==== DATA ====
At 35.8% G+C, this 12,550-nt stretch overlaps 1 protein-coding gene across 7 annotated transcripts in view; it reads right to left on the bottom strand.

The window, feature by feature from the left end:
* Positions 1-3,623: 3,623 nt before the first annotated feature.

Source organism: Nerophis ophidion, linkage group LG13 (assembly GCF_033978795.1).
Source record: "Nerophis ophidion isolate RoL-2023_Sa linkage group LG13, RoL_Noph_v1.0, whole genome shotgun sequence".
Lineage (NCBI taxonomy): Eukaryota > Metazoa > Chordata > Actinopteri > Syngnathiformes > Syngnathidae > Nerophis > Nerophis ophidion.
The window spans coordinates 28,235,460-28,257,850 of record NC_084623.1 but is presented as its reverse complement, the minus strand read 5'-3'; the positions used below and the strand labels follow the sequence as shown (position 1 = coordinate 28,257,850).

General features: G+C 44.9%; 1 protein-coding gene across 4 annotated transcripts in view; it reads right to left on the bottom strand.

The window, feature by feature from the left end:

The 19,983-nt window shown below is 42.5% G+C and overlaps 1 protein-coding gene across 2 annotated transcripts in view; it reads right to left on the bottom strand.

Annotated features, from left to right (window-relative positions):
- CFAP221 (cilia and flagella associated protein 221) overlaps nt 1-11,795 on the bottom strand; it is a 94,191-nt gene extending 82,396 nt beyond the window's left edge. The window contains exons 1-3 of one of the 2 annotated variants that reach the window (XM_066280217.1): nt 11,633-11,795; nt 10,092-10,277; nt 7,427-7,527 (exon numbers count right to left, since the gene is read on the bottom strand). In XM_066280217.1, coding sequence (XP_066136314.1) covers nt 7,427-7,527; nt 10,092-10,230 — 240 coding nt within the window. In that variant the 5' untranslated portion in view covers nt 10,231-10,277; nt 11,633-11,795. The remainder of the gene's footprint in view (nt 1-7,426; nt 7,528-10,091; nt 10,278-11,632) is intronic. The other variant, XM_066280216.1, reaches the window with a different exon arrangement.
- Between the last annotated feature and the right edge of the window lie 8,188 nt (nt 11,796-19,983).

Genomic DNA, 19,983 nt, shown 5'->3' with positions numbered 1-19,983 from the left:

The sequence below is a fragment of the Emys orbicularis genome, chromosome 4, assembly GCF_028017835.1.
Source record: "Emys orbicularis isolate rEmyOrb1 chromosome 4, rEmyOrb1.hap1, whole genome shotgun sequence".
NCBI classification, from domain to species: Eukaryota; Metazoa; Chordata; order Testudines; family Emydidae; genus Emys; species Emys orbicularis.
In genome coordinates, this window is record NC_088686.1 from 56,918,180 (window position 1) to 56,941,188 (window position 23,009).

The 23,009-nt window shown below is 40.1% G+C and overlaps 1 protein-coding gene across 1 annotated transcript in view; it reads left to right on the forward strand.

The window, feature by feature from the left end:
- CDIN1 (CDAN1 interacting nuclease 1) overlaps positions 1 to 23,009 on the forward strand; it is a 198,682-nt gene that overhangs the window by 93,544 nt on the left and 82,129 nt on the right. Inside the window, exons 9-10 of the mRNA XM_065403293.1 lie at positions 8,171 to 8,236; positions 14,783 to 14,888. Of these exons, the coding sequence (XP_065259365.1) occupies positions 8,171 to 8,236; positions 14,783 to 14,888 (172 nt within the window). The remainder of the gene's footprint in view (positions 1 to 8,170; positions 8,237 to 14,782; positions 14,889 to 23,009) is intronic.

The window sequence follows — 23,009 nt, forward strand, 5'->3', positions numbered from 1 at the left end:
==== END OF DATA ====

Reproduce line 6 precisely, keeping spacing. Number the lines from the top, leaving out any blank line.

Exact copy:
Lineage (NCBI taxonomy): Eukaryota > Metazoa > Chordata > Actinopteri > Syngnathiformes > Syngnathidae > Nerophis > Nerophis ophidion.